To create a metabolic environment where “residual undifferentiated stem cells cannot survive and only cardiomyocytes can survive,” we performed metabolome and transcriptome analysis in neonatal cardiomyocytes and PSCs. We found that these PSCs mainly depended on activated glycolysis and actively discharged lactate into the extracellular media. In addition, biomass needed for proliferation such as amino acids and nucleic acids were actively synthesized in PSCs compared to cardiomyocytes. On the other hand, cardiomyocytes mainly depended on oxidative phosphorylation in mitochondria to obtain adenosine triphosphate (ATP) efficiently. We also performed metabolome analysis to demonstrate that other noncardiac proliferating cells also depended on glycolysis, like PSCs. Thus, cardiomyocytes and proliferating noncardiac cells including PSCs showed differences in metabolism (Fig. 4.2) that we then successfully exploited to select cardiomyocytes from human PSCs efficiently and inexpensively simply by changing the cell-specific medium to one that is glucose depleted and lactate supplemented [18]. The cardiomyocytes selected by metabolism showed normal electrophysiological properties and did not form teratoma after transplantation. Furthermore, we succeeded to establish a practical culture system for generating substantial numbers of purified cardiomyocytes by combining a massive suspension culture system with a metabolic selection medium (Hemmi et al. Stem Cells Transl Med. 2014;3:1473–83).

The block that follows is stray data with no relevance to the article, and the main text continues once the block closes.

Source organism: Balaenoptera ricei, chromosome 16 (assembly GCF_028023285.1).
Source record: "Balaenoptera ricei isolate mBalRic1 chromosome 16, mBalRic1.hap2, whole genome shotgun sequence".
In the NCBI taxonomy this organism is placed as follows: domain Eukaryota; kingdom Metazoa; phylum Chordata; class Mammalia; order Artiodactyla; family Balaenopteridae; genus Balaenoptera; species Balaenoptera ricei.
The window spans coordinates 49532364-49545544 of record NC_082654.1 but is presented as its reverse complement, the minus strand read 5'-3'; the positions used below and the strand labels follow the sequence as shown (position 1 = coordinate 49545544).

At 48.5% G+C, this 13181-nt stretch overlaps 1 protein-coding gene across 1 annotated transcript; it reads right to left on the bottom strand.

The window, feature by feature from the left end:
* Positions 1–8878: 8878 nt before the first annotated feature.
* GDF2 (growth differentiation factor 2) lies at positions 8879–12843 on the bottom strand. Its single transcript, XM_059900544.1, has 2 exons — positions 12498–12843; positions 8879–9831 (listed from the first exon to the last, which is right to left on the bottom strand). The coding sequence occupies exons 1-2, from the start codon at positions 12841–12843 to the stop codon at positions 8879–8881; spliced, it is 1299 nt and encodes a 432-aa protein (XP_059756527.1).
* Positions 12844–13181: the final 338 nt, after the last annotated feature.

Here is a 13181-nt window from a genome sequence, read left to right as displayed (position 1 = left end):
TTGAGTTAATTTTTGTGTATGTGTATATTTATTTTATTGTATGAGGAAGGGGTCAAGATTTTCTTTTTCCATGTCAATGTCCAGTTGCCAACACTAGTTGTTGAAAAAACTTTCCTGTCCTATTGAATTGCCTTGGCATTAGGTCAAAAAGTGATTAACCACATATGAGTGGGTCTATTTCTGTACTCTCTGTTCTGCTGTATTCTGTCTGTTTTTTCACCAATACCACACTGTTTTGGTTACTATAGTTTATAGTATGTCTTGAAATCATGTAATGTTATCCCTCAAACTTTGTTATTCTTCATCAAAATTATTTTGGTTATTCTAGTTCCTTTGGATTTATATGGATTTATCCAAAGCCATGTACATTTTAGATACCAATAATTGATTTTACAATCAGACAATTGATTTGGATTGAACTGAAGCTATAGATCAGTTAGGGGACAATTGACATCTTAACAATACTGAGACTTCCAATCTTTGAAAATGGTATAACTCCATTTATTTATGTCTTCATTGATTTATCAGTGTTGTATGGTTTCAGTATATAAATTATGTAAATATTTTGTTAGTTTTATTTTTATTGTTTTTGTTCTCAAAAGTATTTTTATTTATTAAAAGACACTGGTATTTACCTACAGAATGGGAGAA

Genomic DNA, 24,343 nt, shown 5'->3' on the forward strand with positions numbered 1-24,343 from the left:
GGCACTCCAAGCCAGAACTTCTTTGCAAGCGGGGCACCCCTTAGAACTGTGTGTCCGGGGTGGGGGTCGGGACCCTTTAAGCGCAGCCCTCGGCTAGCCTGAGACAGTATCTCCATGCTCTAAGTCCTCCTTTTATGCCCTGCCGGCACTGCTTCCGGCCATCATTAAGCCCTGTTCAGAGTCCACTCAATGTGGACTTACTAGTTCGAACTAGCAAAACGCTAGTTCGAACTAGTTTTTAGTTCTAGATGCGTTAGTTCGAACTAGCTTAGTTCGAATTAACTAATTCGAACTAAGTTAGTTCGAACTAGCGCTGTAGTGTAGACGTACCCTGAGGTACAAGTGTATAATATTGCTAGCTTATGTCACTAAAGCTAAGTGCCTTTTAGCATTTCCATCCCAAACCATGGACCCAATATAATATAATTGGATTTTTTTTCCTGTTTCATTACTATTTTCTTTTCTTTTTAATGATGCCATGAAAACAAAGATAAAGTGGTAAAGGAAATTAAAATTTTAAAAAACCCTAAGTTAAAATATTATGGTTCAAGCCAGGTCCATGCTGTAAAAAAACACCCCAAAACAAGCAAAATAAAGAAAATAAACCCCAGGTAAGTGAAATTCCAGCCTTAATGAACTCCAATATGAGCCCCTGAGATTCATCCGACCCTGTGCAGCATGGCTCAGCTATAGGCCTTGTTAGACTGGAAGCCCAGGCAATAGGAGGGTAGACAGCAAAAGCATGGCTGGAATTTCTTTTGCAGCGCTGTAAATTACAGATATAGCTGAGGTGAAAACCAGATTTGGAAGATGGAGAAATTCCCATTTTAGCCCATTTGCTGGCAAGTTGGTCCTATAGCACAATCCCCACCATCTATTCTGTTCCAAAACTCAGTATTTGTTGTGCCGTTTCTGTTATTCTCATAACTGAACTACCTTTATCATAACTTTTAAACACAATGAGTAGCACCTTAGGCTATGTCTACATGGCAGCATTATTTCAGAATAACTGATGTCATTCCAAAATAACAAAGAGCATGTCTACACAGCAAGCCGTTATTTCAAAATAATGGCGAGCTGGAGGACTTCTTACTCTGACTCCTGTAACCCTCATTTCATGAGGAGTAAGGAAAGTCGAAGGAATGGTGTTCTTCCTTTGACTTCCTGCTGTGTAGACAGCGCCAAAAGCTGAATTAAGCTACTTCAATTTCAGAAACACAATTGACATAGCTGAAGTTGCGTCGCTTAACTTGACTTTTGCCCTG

Fig. 4.2

Distinct metabolic differences between cardiomyocytes and other proliferating cells including undifferentiated stem cells. Cardiomyocytes efficiently obtain ATP mainly via oxidative phosphorylation, while other proliferating cells including PSCs obtain ATP, nucleotide, and amino acids via activated glycolysis

4.4 Transplantation of Human PSC-Derived Cardiomyocytes